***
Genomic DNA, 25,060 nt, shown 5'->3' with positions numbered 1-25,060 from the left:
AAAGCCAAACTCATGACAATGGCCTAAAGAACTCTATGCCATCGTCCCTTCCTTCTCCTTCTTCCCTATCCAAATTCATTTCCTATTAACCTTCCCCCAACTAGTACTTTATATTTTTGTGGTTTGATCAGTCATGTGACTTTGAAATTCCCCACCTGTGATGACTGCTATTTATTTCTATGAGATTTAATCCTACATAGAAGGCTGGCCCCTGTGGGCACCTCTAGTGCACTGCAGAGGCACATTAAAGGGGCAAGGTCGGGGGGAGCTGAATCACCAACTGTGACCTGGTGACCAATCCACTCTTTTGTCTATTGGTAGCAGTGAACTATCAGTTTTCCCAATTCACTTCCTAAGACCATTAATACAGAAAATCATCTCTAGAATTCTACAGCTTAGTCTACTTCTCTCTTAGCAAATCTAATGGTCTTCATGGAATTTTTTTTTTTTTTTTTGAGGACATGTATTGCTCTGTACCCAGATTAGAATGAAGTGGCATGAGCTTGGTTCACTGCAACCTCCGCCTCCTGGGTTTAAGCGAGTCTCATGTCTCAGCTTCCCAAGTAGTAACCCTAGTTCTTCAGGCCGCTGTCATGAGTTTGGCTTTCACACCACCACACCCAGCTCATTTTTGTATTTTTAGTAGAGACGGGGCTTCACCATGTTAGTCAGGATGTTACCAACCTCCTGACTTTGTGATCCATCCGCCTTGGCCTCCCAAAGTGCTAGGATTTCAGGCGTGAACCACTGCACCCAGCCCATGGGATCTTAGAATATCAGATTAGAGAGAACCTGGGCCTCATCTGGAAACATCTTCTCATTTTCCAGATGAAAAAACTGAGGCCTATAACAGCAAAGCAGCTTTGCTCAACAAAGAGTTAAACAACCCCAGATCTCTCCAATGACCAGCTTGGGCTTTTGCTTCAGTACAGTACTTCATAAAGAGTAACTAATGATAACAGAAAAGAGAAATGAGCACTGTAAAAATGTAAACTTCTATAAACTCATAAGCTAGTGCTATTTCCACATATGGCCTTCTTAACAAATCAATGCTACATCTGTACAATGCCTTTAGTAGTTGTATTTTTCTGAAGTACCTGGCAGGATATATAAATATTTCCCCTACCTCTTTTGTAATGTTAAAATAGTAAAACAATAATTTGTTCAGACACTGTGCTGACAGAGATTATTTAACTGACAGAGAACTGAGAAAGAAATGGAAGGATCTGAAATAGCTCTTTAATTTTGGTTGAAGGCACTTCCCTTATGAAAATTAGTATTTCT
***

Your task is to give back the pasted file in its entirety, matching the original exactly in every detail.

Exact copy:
Genomic DNA, 25,060 nt, shown 5'->3' with positions numbered 1-25,060 from the left:
AAAGCCAAACTCATGACAATGGCCTAAAGAACTCTATGCCATCGTCCCTTCCTTCTCCTTCTTCCCTATCCAAATTCATTTCCTATTAACCTTCCCCCAACTAGTACTTTATATTTTTGTGGTTTGATCAGTCATGTGACTTTGAAATTCCCCACCTGTGATGACTGCTATTTATTTCTATGAGATTTAATCCTACATAGAAGGCTGGCCCCTGTGGGCACCTCTAGTGCACTGCAGAGGCACATTAAAGGGGCAAGGTCGGGGGGAGCTGAATCACCAACTGTGACCTGGTGACCAATCCACTCTTTTGTCTATTGGTAGCAGTGAACTATCAGTTTTCCCAATTCACTTCCTAAGACCATTAATACAGAAAATCATCTCTAGAATTCTACAGCTTAGTCTACTTCTCTCTTAGCAAATCTAATGGTCTTCATGGAATTTTTTTTTTTTTTTTTGAGGACATGTATTGCTCTGTACCCAGATTAGAATGAAGTGGCATGAGCTTGGTTCACTGCAACCTCCGCCTCCTGGGTTTAAGCGAGTCTCATGTCTCAGCTTCCCAAGTAGTAACCCTAGTTCTTCAGGCCGCTGTCATGAGTTTGGCTTTCACACCACCACACCCAGCTCATTTTTGTATTTTTAGTAGAGACGGGGCTTCACCATGTTAGTCAGGATGTTACCAACCTCCTGACTTTGTGATCCATCCGCCTTGGCCTCCCAAAGTGCTAGGATTTCAGGCGTGAACCACTGCACCCAGCCCATGGGATCTTAGAATATCAGATTAGAGAGAACCTGGGCCTCATCTGGAAACATCTTCTCATTTTCCAGATGAAAAAACTGAGGCCTATAACAGCAAAGCAGCTTTGCTCAACAAAGAGTTAAACAACCCCAGATCTCTCCAATGACCAGCTTGGGCTTTTGCTTCAGTACAGTACTTCATAAAGAGTAACTAATGATAACAGAAAAGAGAAATGAGCACTGTAAAAATGTAAACTTCTATAAACTCATAAGCTAGTGCTATTTCCACATATGGCCTTCTTAACAAATCAATGCTACATCTGTACAATGCCTTTAGTAGTTGTATTTTTCTGAAGTACCTGGCAGGATATATAAATATTTCCCCTACCTCTTTTGTAATGTTAAAATAGTAAAACAATAATTTGTTCAGACACTGTGCTGACAGAGATTATTTAACTGACAGAGAACTGAGAAAGAAATGGAAGGATCTGAAATAGCTCTTTAATTTTGGTTGAAGGCACTTCCCTTATGAAAATTAGTATTTCT